“6 Days,” directed by Toa Fraser and starring Jamie Bell, Abbie Cornish and Mark Strong is a historical film, outlining the events of the Iranian Embassy Siege in London in 1980. The British Special Air Service (SAS) conducted an overwhelmingly successful hostage rescue operation called Operation Nimrod, a 17 minute mission that wound up rescuing all but one of the hostages, and killing five out of six terrorists. It would become a hallmark of SAS proficiency and tactical skill.

The film received mixed reviews — it is, first and foremost, a historical piece. And like real life, there is no singular main character (though the story slightly favors Rusty Firmin, the SAS operative played by Jamie Bell). It would be disingenuous to presume that such a complex, tactical operation like that solely rested in the hands of one secret agent or Rambo character. The successes and failures in combat largely rest on the shoulders of multiple people, all working together to achieve an objective, and that was illustrated in this film.

The thing that struck me was the portrayal of combat and everything that surrounds it. I am not sure how accurate it was, movement by movement in comparison with the real operation, but it struck me with a sense of realism and brought back some of my own memories. I was never involved in a hostage rescue operation, or even a mission similar to this at all, but there were some fundamental elements that brought me back.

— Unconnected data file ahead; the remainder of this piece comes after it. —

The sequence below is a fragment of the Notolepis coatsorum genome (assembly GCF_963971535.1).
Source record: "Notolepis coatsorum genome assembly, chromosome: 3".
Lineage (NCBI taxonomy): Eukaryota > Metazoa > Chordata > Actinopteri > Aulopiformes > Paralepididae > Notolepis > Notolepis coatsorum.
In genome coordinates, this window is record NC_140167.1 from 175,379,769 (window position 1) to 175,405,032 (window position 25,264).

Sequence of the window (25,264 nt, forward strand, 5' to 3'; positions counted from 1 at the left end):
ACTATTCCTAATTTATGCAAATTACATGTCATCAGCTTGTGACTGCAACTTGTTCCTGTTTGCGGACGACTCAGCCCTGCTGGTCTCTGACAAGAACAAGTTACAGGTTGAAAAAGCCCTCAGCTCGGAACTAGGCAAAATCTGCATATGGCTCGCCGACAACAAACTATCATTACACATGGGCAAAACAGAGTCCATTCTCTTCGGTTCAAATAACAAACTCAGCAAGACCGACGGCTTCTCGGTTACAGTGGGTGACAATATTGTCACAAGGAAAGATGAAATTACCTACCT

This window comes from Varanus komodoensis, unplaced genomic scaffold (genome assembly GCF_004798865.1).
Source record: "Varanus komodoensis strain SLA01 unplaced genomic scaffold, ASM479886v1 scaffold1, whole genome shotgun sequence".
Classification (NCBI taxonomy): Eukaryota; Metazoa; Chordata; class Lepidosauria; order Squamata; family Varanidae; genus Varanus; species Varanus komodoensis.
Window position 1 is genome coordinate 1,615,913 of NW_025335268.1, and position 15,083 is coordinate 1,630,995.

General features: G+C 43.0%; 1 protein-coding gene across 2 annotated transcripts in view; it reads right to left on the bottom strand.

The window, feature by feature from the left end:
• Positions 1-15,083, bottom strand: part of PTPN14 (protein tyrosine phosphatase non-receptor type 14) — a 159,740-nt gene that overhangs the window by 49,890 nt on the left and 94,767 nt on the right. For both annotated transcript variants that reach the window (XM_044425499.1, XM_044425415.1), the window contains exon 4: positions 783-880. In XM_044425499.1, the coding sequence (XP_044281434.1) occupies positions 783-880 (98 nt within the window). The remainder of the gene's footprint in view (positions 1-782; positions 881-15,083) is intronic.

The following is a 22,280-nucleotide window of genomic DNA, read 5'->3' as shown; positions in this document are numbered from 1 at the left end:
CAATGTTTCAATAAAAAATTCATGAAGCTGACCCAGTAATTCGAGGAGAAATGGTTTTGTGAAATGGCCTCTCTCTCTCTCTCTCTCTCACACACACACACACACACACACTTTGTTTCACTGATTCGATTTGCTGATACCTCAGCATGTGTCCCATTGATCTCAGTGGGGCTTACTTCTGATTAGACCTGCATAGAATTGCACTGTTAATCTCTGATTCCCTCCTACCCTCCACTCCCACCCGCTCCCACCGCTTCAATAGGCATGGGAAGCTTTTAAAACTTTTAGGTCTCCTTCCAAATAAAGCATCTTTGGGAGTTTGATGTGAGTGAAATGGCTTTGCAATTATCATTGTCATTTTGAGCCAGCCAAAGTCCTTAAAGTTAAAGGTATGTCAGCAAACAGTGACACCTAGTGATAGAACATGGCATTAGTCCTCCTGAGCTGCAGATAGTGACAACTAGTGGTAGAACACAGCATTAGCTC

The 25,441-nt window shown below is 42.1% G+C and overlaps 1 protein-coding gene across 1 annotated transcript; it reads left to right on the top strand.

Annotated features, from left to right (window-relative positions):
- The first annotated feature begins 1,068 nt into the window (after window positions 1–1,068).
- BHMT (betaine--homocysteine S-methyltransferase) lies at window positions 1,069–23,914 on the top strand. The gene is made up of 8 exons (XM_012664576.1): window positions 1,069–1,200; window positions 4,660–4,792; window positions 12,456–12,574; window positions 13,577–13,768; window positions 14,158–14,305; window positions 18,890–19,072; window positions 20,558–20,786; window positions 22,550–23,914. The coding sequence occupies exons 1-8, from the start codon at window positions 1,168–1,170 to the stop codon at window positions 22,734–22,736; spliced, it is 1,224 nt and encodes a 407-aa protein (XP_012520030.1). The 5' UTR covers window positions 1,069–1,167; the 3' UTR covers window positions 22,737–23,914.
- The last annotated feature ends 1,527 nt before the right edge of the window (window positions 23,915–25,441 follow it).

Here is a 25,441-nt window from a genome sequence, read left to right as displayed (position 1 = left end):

Of all the people who were voluntarily there (so, excluding hostages), the terrorists and the SAS were the only ones that chose to put their skin in the game. Everyone else definitely had some investment: the negotiator was personally invested in talking down the man on the other end of the phone, the reporters even shouldered some level of risk, though the police were in front of them, and the families back home were no doubt terrified for the fates of their loved ones who were hostages. But the image of Rusty Firmin in that hallway after getting stood down, seconds before they were supposed to make entry, made me realize just how different it is to be physically involved in that sort of thing. We are, for all our civilization, philosophies and moralities, physical beings in the end.